Background: Low Intensity Pulsed Ultrasound (LIPUS) is beneficial in accelerating fracture recovery, enhancing their capacity to execute tasks of daily life and, as a result, their autonomy.
Methods: Thirty-four (29 males and 5 females) pre-diagnosed patients referred by an orthopaedic surgeon exhibiting symptomatic low back pain for at least four months were recruited and randomly divided into LIPUS group and Routine Physical Therapy (RPT) group. The lottery method was used to randomly assign patients into two groups. Numeric Pain Rating Scale (NPRS) was utilized for the measurement of pain and Oswestry Disability Index (ODI) for functional disability. Patients were assessed at baseline, at the end of 12th and 20 th week. Interventions were applied by the physical therapist having more than eight years of clinical experience for 10 weeks on alternate days.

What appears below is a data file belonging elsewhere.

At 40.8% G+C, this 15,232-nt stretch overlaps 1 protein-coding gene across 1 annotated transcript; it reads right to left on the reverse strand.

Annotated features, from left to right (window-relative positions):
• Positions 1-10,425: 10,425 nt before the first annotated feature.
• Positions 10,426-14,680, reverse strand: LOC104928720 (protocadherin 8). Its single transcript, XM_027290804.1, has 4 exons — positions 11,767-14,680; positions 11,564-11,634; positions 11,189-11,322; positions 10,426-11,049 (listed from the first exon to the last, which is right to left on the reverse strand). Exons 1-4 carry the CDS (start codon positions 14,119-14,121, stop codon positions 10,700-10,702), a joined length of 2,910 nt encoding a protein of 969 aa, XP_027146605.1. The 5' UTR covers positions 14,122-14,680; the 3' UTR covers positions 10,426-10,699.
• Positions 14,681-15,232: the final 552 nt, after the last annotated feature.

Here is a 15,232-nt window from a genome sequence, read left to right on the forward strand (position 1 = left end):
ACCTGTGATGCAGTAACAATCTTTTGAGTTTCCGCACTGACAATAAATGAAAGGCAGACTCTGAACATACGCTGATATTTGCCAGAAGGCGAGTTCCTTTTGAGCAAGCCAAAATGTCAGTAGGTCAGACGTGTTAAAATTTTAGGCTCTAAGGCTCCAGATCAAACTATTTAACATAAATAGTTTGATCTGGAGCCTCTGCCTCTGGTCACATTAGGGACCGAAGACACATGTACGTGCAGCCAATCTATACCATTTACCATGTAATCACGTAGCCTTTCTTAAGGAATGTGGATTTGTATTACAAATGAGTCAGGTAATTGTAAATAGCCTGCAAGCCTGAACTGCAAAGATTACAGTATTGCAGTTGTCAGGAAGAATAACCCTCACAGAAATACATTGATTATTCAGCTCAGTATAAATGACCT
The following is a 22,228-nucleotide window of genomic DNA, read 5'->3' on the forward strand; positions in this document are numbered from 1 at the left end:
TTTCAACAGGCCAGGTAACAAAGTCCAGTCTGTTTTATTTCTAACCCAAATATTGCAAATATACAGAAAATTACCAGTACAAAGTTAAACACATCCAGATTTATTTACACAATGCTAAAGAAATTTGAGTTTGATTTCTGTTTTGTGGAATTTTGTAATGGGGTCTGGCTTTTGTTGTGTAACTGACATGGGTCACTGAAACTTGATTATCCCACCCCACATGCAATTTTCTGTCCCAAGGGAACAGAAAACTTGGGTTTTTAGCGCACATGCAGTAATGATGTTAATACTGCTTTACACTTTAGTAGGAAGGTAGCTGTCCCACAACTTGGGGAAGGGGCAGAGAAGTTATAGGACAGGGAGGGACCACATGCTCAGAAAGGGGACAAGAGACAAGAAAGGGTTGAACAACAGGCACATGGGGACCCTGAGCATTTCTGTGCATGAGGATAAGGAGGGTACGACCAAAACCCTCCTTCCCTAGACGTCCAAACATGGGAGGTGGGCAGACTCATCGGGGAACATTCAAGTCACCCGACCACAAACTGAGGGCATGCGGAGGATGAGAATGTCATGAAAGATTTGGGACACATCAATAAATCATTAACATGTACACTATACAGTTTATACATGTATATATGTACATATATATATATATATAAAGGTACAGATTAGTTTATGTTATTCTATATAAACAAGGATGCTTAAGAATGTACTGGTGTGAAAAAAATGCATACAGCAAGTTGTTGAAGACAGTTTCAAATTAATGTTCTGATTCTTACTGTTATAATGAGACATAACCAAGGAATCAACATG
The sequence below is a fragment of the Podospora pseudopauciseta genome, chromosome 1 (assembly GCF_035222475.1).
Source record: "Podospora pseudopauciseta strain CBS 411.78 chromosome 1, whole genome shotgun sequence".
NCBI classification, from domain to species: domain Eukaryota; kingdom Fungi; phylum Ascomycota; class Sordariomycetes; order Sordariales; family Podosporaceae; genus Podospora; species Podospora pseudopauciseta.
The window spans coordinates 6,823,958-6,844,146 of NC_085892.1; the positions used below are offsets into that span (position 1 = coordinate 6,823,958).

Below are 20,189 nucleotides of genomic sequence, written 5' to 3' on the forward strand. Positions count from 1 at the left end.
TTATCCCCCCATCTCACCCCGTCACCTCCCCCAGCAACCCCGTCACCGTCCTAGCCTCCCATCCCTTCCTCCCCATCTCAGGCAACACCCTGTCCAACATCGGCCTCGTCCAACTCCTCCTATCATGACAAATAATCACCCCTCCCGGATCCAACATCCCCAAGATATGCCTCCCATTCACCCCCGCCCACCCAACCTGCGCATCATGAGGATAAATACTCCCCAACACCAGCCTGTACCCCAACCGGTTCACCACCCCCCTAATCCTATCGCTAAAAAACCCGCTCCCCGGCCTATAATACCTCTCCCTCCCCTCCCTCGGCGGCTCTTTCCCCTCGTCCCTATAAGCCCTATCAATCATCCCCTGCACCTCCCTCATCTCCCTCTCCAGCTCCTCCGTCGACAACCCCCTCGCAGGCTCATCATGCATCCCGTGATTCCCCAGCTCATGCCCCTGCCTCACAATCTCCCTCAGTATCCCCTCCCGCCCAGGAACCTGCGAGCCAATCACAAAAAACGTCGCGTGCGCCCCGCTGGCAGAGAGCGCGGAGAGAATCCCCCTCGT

Results: LIPUS group reported greater reduction in pain with mean change of 3.18 points (95% CI: 2.2, 4.2; p < 0.001) at 12 th week, 6.18 points (95% CI: 5.5, 6.8; p < 0.001) at 20th week follow-up and functional disability with mean change of 28.24 points (95% CI: 23.7, 36 32.8; p < 0.001) at 12th week and 39.47 points (95% CI: 31.8, 47.1; p < 0.001) at 20th week follow-up compared with the RPT group.
Conclusion: Low-intensity pulsed ultrasound has significantly reduced pain and functional disability in patients with early-stage lumbar spondylolysis and could be preferred as a safe non-invasive treatment method for early bone healing.
Trial registration: WHO-Iranian registry of clinical trials (IRCT20200206046396N1, Dated: 02/05/2020).